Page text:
Ten years ago, Malaysia began the long climb up the global economic ladder by first manufacturing textiles and then the consumer electronic products like stereos and television sets. The next ten years will see them manufacturing cars and semiconductor chips to feed the growing Asian demand. Last month Proton, a Malaysian car company acquired Lotus, the venerable racing car company in England. Proton is hoping that the technology that Lotus has, along with its brand name, will give it instant recognition and product ideas to become a global player in automobiles.

    Taiwan, which also began as a textile manufacturing country, specialises in manufacturing products like keyboards and modems for the computer industry. GVC, the second largest modem manufacturer in the world is from Taiwan. In an increasingly "internetted" world the demand for modems is likely to grow at over 40% per annum ensuring that there will be sufficient wealth creation in Taiwan. Also, Taiwan has a 35% market share of the GLOBAL production of laptop computers - and demand for laptops is growing by 30% per annum world-wide.

    Singapore is positioning itself to the be the multinational headquarters for companies with an Asian operation. Ever since the China take-over of Hong Kong was announced ten years ago, Singapore has concentrated on building its infrastructure to meet the expected surge in demand for facilities like airports, ports, roads, telecommunication networks, and hotels - essentials for any multinational looking to find a new Asia headquarters. And Singapore wants to be the shopping mall for Asia with millions of square feet of shops carrying goods from all over the world. The day will come when Singapore Airlines will give you Rs 5,000 worth of coupons to shop in Singapore each time you fly the airline.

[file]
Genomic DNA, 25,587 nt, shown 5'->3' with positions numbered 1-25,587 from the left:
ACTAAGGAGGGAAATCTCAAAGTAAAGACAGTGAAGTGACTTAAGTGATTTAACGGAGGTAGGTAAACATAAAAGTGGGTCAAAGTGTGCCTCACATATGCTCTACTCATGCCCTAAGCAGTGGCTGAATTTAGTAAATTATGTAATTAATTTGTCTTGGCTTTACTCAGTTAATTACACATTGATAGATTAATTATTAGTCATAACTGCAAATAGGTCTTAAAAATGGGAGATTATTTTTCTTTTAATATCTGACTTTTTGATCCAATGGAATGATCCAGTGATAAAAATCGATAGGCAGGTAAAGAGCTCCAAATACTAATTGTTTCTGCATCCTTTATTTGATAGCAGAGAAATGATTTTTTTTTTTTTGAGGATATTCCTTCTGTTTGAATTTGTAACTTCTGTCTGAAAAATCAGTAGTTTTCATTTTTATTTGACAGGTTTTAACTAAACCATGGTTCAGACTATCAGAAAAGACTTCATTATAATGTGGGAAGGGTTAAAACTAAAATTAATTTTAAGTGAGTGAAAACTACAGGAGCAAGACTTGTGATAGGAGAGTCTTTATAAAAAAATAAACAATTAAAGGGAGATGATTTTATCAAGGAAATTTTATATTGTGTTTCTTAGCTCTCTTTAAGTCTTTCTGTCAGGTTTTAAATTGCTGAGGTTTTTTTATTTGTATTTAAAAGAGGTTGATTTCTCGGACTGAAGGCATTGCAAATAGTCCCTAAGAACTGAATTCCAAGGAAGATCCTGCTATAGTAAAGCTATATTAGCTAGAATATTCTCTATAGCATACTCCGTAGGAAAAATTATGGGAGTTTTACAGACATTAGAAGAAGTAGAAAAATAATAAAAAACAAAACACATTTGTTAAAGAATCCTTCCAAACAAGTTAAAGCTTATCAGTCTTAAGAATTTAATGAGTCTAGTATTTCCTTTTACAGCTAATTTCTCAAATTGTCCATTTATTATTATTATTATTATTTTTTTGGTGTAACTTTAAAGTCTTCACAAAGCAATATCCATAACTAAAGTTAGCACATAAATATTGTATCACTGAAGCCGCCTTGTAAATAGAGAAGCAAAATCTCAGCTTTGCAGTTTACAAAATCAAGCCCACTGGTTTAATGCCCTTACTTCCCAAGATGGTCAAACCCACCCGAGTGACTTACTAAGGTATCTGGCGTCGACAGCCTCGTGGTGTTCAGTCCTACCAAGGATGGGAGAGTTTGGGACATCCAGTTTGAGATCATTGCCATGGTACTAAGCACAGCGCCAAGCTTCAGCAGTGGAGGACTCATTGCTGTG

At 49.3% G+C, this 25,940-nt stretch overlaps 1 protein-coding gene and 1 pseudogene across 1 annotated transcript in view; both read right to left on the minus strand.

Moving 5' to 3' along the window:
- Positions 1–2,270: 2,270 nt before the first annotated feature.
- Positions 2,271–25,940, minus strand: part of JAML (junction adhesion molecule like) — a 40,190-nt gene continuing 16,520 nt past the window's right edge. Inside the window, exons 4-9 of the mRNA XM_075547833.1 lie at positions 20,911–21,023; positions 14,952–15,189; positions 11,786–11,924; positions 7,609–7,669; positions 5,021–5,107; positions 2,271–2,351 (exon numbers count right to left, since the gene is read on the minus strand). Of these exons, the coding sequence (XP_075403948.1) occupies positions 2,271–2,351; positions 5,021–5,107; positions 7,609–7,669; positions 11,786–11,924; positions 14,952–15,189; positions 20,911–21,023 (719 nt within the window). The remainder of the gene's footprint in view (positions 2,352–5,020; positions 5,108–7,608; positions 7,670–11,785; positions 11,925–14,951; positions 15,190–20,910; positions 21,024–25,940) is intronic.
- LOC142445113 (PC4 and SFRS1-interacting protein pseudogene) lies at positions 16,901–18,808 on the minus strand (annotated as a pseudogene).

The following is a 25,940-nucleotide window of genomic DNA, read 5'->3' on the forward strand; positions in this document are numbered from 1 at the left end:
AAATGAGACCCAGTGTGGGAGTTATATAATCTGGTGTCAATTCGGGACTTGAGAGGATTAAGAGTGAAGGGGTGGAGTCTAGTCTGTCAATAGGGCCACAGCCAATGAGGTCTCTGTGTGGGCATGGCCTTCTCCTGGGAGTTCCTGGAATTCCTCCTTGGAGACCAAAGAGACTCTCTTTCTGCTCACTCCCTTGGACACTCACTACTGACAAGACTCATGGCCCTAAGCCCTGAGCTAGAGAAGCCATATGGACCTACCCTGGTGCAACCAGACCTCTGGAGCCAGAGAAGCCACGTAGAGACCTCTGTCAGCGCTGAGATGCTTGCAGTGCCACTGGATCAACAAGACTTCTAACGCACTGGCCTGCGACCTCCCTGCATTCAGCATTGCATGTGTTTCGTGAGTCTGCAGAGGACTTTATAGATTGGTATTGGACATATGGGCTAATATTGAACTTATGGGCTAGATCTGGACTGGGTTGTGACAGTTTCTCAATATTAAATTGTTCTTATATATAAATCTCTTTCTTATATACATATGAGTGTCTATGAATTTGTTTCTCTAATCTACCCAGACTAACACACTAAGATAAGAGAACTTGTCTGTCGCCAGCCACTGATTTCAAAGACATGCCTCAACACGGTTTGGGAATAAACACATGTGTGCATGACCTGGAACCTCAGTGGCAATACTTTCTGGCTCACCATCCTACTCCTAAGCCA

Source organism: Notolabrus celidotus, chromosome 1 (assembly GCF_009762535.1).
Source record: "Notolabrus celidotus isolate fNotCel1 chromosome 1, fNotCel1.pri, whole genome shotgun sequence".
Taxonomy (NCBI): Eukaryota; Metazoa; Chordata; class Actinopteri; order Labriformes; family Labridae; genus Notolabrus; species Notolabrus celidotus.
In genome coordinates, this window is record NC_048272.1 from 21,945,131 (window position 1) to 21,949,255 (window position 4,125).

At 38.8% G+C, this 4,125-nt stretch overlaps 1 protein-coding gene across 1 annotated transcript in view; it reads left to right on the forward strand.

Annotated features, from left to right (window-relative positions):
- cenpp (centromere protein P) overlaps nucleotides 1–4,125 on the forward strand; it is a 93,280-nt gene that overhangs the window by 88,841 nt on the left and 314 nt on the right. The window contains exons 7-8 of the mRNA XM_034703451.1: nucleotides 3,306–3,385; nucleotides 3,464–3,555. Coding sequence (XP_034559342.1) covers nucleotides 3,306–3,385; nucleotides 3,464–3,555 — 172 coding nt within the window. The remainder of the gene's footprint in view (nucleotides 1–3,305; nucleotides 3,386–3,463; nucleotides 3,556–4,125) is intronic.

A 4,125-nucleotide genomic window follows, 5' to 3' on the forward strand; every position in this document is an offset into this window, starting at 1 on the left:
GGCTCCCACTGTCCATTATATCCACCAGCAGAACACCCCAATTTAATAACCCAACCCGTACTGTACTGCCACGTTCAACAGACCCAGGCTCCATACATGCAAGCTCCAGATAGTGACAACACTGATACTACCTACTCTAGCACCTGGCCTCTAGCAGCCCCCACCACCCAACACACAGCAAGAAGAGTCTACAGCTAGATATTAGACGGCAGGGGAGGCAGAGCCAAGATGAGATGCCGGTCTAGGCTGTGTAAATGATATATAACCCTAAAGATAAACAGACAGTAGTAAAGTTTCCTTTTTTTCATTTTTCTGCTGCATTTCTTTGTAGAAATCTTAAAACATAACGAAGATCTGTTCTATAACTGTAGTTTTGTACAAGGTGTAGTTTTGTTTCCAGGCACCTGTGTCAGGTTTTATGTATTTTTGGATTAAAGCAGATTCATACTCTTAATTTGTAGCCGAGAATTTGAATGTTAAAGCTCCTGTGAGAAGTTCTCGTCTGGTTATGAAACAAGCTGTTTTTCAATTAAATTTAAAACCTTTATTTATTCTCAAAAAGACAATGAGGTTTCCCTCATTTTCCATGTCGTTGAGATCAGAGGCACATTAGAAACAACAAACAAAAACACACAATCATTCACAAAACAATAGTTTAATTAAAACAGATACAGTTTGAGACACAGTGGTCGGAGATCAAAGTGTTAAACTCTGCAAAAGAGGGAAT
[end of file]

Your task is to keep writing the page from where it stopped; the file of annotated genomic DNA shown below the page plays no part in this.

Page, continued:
And South Asia? I guess we are still busy finding excuses for our failures. Blaming it on the politicians, the low literacy levels, the economic rape by the East India Company, lack of capital, population growth, and the weather. Playing the role of "poor-me" is the favourite hobby. But like a Singaporean official said: "The world does not owe us anything." We have to go and and work for it.

    Maybe we should look in the mirror and ask ourselves if we, as individuals, are to blame? After all, you get the government you deserve. Revolutions occur at the grassroots level and are reflected by changes at the very top. Either we need to think for ourselves what it is we want and work towards that objective or we should bow our heads and pray for the miracle of a benevolent dictator who can plan and strategise on behalf of all of us so that we can give our children a better life. That is a fairy risky strategy and can fail - look at what happened when we placed our future in the hands of the Nehru-Gandhi family.

    Meanwhile, let's try not to fall off that global economic ladder.